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    When I’m talking to people who are evaluating Haskell and trying to determine its risks, these things never come up. It’s always the same thing which can essentially be summed up as “library support”

    • Can I do MVC web dev?
    • How do I keep the code in sync with the database (migrations)?
    • How do I do performance (response time) monitoring?
    • Can I still use papertrail (or similar logging aggregation/search service)?
    • What’s the equivalent to getsentry.com for haskell?
    • How do I do continuous deployments from <my favorite CI service>?

    The flaws Mitchell is addressing here real flaws that affect people that are already pretty deep in Haskell-land. All of the above still have unsatisfactory answers IMO, even though it certainly can be done.

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      Can I do MVC web dev?

      Yes. Most of the Yesod apps I work on have models, controllers, and views. I used Clojure and Python (Django) before Haskell, so I know what people expect here and it’s fine.

      How do I keep the code in sync with the database (migrations)?

      http://hackage.haskell.org/package/persistent ( I streamed some of this and web dev last night: https://www.youtube.com/watch?v=uYXX1t3GrsE )

      How do I do performance (response time) monitoring?



      Can I still use papertrail (or similar logging aggregation/search service)?

      http://hackage.haskell.org/package/katip-elasticsearch + treasure or whatever you want really.

      What’s the equivalent to getsentry.com for haskell?

      Sentry. http://hackage.haskell.org/package/raven-haskell Might could use some fixing up, but I’ve used this in prod and it was fine.

      How do I do continuous deployments from <my favorite CI service>?

      rsync a binary from your CI build/run ansible, bounce the upstart daemon. Our deployment stuff is in Ansible.

      Also see: http://haskelliseasy.com for other questions like this.

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        1. Can I do MVC web dev? yes with Yesod, Snap and Happstack web framework (but there are other paradigms that really are worth at least an exploration)
        2. DB sync, using Yesod and more generally persistent will handle naive case automatically forces you to write the right db migration. So at least with yesod and persistent you can’t run code on a non compatible DB.
        3. papertrail (never heard about this service), but I imagine this is a service similar to grayling and yes there is a package to support it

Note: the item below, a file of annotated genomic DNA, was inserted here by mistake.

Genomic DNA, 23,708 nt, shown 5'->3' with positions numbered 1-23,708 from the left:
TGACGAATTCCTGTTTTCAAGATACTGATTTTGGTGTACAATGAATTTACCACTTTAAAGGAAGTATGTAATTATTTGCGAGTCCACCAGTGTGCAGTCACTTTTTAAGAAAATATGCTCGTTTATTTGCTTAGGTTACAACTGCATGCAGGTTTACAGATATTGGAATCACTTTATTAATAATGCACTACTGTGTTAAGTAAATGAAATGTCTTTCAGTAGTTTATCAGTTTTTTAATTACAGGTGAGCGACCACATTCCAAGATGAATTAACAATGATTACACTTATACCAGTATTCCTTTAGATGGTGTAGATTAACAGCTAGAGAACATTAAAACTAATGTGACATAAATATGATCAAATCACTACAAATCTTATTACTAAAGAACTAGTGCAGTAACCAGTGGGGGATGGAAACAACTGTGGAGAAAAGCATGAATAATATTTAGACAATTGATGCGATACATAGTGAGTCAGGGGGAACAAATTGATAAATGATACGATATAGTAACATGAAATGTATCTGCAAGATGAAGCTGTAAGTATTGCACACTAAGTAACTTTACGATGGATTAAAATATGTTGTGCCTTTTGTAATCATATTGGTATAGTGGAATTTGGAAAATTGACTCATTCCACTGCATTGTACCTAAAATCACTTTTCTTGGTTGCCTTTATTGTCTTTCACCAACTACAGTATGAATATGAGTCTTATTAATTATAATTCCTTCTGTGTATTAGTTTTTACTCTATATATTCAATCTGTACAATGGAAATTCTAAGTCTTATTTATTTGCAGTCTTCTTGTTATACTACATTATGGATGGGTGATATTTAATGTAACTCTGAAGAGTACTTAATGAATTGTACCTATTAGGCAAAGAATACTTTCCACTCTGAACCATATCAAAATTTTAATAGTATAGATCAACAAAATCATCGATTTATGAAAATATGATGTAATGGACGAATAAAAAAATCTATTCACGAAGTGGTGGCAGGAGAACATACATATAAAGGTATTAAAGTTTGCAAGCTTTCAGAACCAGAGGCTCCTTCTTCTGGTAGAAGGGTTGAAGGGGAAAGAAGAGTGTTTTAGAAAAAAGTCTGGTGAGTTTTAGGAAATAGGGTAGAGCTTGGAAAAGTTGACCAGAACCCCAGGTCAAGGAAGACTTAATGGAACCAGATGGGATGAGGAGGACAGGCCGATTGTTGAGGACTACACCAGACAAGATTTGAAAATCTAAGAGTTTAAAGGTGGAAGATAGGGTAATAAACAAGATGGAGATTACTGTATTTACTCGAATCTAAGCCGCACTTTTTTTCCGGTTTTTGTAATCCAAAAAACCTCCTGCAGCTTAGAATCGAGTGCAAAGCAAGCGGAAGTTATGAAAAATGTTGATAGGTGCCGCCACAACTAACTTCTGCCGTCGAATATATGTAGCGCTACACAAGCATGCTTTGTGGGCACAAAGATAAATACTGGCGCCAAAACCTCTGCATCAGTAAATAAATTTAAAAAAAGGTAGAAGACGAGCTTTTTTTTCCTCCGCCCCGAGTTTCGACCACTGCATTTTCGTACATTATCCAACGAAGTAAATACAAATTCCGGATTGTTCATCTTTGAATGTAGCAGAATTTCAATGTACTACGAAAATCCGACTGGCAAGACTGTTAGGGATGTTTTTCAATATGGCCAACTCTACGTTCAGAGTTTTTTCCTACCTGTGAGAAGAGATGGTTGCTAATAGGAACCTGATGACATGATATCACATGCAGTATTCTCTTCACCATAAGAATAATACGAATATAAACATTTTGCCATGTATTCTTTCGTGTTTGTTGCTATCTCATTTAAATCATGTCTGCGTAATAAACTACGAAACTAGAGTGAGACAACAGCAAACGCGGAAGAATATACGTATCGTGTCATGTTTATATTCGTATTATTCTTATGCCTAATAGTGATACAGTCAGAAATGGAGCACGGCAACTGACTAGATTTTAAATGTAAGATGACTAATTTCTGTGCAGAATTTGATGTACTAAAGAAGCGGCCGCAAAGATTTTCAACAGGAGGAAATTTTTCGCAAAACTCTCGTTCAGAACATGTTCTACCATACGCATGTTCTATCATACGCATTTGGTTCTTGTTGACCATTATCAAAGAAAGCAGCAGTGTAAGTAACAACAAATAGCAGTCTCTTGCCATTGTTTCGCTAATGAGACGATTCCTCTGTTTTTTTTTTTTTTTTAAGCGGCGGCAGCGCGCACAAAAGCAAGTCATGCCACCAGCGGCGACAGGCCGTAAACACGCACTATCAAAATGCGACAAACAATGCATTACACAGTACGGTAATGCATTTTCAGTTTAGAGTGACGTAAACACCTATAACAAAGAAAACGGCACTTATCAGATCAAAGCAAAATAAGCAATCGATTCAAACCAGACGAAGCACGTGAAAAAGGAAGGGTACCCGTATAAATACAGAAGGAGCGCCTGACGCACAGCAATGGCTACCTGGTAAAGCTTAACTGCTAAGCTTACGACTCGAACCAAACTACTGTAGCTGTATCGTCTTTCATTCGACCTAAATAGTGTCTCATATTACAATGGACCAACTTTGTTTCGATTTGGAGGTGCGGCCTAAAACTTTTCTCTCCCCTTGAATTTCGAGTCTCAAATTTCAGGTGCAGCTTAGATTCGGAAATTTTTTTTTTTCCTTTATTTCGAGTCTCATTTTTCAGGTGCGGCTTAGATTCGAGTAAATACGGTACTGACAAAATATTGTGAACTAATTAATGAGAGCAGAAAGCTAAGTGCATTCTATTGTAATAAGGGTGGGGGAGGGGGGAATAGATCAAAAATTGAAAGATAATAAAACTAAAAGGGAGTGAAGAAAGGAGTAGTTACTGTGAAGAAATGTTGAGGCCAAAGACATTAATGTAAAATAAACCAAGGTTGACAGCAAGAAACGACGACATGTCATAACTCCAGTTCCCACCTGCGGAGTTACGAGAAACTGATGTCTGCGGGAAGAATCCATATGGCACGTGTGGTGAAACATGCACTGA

4. getsentry support: yes (https://hackage.haskell.org/package/raven-haskell-
        5. CI: http://yannesposito.com/Scratch/en/blog/Haskell-Tutorials--a-tutorial/#continuous-integration

        In my opinion, Haskell is a language completely suitable for production if you want to use traditional paradigms.

        But Haskell has a lot more to offer. There are many paradigms shift done in Haskell. For example, you can take a look at transient (see this recent thread for example):


        You might dislike the syntax, and believe that the example is quite minimalist. But it show that while MVC has its virtues, it is not the alpha and omega of web development and there can be another way of thinking about a web application as we are used to.

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        TLDR: Package Management, IDE, Space leaks, Array/String libraries

        I’d have to say, for me after rough package management and missing libraries, you’ve already lost my interest. It’s a neat toy until either package management gets fixed or the community finds a better way to share libraries.While I’ll miss the stricter enforcement of functional style I can always use F# with a linter, at least nuget/paket consistently works.

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          Cabal is similar to raco pkg or easy_install. Stack is definitely better than pip. And you get to know when upstream screwed up and broken their API instead of learning it that hard way as in dynamically typed languages.

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            Yeah package management imo is pretty much as good as any other language. Better in some ways as things actually break due to the types if things change. You notice pretty fast.

            IDE, I use emacs, so eh. Space leaks are annoying, but if you start using strict everywhere its not too bad I find. And Array/String nonsense is legitimate, though the upcoming backpack work should mitigate this not?

            I’m not saying haskell is without warts, but for a language as old as python its doing pretty good.

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            If you read the post, you’d know that he said some of those things weren’t problems or have been attenuated, or have good solutions coming together.

            For day to day work, nothing is a blocking issue and never has been for me. People were building successful startups on Haskell many years before I started and back then things were worse across the board despite the language itself being a substantial advantage.

            Why do people do this slanted tl;dr thing? Is this a real attempt on your part at being constructive? (Sincere question)

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              It is short for “too long, I didn’t read” - how can you be constructive after that?

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                no it’s not - in this usage it’s short for “if you’re inclined to tl;dr the article, here’s a quick summary”. the “dr” is on the reader’s part, not the commenter’s.